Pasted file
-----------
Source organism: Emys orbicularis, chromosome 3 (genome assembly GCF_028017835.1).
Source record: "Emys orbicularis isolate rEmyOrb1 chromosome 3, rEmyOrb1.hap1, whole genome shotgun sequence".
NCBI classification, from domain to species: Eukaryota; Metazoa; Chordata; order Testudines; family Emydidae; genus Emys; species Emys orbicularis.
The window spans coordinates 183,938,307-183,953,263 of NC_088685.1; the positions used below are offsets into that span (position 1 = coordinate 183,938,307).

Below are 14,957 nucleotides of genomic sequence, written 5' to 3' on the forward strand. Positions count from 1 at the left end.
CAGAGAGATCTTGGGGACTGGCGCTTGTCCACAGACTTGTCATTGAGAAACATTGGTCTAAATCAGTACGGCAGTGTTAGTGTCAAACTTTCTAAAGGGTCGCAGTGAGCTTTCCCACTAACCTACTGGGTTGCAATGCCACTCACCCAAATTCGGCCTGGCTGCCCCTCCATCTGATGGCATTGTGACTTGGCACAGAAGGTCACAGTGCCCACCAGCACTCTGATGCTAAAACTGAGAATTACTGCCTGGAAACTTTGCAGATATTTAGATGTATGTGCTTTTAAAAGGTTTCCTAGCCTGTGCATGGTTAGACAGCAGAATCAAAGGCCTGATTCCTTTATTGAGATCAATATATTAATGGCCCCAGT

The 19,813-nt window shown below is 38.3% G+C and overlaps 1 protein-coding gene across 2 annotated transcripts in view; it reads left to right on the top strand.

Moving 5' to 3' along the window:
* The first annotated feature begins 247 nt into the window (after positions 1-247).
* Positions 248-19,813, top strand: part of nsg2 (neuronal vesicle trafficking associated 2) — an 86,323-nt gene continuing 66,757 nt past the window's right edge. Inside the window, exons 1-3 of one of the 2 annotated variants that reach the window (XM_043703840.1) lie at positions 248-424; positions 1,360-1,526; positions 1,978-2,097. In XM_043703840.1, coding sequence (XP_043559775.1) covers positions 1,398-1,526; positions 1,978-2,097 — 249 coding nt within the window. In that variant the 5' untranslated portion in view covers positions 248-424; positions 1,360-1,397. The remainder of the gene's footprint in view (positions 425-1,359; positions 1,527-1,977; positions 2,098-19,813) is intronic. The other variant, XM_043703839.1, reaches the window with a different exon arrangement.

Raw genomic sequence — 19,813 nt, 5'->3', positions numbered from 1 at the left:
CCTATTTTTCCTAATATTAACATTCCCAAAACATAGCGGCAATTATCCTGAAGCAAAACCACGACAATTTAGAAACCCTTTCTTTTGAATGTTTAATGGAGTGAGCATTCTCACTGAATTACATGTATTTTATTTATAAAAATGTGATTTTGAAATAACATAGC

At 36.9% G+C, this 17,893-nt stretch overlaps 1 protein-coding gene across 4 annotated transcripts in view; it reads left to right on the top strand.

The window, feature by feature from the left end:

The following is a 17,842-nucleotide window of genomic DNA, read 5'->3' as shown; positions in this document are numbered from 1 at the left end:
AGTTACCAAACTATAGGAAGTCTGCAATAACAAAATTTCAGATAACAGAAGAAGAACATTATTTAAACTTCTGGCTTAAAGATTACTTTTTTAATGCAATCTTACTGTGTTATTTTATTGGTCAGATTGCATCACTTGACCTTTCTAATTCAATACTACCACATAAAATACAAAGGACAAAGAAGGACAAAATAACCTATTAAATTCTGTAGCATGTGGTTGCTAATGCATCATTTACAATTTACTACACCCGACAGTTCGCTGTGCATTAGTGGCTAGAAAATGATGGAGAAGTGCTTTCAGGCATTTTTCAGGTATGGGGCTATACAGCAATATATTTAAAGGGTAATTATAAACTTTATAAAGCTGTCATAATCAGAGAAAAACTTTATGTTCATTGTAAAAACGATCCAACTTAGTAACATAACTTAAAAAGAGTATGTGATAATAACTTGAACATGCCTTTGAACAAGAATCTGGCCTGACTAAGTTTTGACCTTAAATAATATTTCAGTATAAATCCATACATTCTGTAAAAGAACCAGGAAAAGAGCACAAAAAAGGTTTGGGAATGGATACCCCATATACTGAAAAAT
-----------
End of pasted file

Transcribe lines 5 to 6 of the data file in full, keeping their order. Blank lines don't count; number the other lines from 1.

Below are 14,957 nucleotides of genomic sequence, written 5' to 3' on the forward strand. Positions count from 1 at the left end.
CAGAGAGATCTTGGGGACTGGCGCTTGTCCACAGACTTGTCATTGAGAAACATTGGTCTAAATCAGTACGGCAGTGTTAGTGTCAAACTTTCTAAAGGGTCGCAGTGAGCTTTCCCACTAACCTACTGGGTTGCAATGCCACTCACCCAAATTCGGCCTGGCTGCCCCTCCATCTGATGGCATTGTGACTTGGCACAGAAGGTCACAGTGCCCACCAGCACTCTGATGCTAAAACTGAGAATTACTGCCTGGAAACTTTGCAGATATTTAGATGTATGTGCTTTTAAAAGGTTTCCTAGCCTGTGCATGGTTAGACAGCAGAATCAAAGGCCTGATTCCTTTATTGAGATCAATATATTAATGGCCCCAGT